Spyker confirms talks with BMW over Saab deal

Spyker Cars, the Dutch automaker that owns Sweden's Saab, confirmed on Monday that it was in talks with Germany's BMW, noting speculation about a "possible supply relationship."

Spyker confirms talks with BMW over Saab deal
The Saab 9-4X BioPower concept car

“The group confirms that talks are ongoing and will give further details once a final agreement has been reached,” Spyker said in a statement.

Dutch broadcaster NOS reported earlier on Monday that a deal should be signed on Wednesday for Saab to buy technology and parts from BMW.

“An announcement on cooperation will be made at the Saab factory in Trollhättan, Sweden, on Wednesday,” Saab’s Netherlands-based spokesman Dick Braakhekke told AFP.

He declined to elaborate on the nature of the cooperation, or with whom. The announcement will be made at a press conference Wednesday at 11.15am local time by Spyker CEO Victor Muller, Saab CEO Jan Åke Jonsson “and presumably someone from the other company,” Braakhekke said.

Spyker shares skyrocketed on the news, gaining 63.75 percent by 2.30pm to reach €3.93 ($5.30). Spyker, which has never made a profit since it was set up in 2000, acquired the much larger loss-making Saab from US auto giant General Motors in

February last year.

Spyker, a small specialist luxury sportscar maker before it bought Saab for close to $400 million dollars, said in August that Saab had sold 10,500 cars in the first half of 2010, down from 24,300 in the same period in 2009.

Saab hoped to sell 45,000 units for the year as a whole, rising to 80,000 next year, returning to profit in 2012 when it aims to sell 120,000.

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Former Swedish Saab bosses appear in court

Swedish car maker Saab's former CEO Jan Åke Jonsson and the firm's former head lawyer Kristina Geers have appeared in court in Vänersborg in west Sweden, accused of falsifying financial documents shortly before the company went bankrupt in 2011.

Former Swedish Saab bosses appear in court
Saab's former CEO Jan Åke Jonsson. Photo: Karin Olander/TT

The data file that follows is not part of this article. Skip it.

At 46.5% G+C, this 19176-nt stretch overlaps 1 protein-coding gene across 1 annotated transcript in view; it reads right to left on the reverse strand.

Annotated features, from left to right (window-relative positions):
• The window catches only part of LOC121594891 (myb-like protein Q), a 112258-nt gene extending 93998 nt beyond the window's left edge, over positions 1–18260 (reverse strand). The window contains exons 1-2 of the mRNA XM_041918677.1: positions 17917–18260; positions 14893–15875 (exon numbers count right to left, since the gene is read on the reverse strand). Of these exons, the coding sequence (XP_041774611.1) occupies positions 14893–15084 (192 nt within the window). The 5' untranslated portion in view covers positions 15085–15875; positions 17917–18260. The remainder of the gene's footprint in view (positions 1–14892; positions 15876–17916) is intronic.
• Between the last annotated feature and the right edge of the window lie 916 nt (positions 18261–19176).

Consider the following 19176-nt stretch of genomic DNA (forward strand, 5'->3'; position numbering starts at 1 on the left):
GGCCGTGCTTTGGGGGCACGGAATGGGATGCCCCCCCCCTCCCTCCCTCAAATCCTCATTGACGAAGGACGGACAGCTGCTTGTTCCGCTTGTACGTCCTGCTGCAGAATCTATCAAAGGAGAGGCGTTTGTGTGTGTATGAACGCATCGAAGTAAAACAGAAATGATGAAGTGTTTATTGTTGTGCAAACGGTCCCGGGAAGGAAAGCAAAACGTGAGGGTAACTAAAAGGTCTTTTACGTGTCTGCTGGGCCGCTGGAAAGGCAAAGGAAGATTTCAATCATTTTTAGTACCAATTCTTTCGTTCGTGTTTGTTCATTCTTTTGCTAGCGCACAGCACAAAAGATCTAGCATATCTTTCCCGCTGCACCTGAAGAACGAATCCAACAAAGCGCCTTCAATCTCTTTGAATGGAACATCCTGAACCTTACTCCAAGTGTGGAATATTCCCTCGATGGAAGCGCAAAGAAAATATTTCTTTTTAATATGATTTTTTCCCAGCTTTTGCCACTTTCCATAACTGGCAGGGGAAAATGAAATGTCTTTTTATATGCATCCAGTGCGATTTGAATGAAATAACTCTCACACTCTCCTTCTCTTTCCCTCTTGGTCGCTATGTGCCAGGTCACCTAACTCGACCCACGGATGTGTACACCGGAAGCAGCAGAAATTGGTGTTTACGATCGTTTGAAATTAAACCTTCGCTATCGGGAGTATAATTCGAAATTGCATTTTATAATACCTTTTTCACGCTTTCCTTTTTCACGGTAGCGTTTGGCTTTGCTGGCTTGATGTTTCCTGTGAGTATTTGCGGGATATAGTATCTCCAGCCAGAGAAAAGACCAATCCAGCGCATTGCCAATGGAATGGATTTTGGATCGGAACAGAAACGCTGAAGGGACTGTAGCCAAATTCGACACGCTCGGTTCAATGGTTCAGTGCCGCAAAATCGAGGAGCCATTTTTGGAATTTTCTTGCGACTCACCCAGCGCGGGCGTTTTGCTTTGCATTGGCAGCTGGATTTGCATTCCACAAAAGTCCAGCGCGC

The pair are accused of falsifying the paperwork at the height of the Swedish company's financial difficulties at the start of the decade.
A third person – who has not been named in the Swedish media – is accused of assisting them by issuing false invoices adding up to a total of 30 million kronor ($3.55m).
According to court documents, the charges relate to the firm's business in Ukraine and the paperwork in question was signed just before former CEO Jan Åke Jonsson resigned.
Both Jonsson and Saab's former head lawyer Kristina Geers have admitted signing the papers but denied knowledge of the Ukranian firm implicated in the case.
All three suspects deny all the charges against them.

Saab's former head lawyer Kristina Geers. Photo:  Björn Larsson Rosvall/TT
Saab filed for bankruptcy at the end of 2011, after teetering on the edge of collapse for nearly two years.
Chief prosecutor Olof Sahlgren told the court in Vänersborg on Wednesday that the alleged crimes took place in March 2011, when Saab was briefly owned by the Dutch company Spyker Cars.
It was eventually bought by National Electric Vehicle Sweden (Nevs), a Chinese-owned company after hundreds of staff lost their jobs.
The car maker, which is based in west Sweden, has struggled to resolve serious financial difficulties by attracting new investors since the takeover.
In October 2014 it announced it had axed 155 workers, close to a third of its workforce.
Since 2000, Saab automobile has had no connection with the defence and aeronautics firm with the same name. It only produces one model today, the electric 9-3 Aero Sedan, mainly targeting the Chinese market.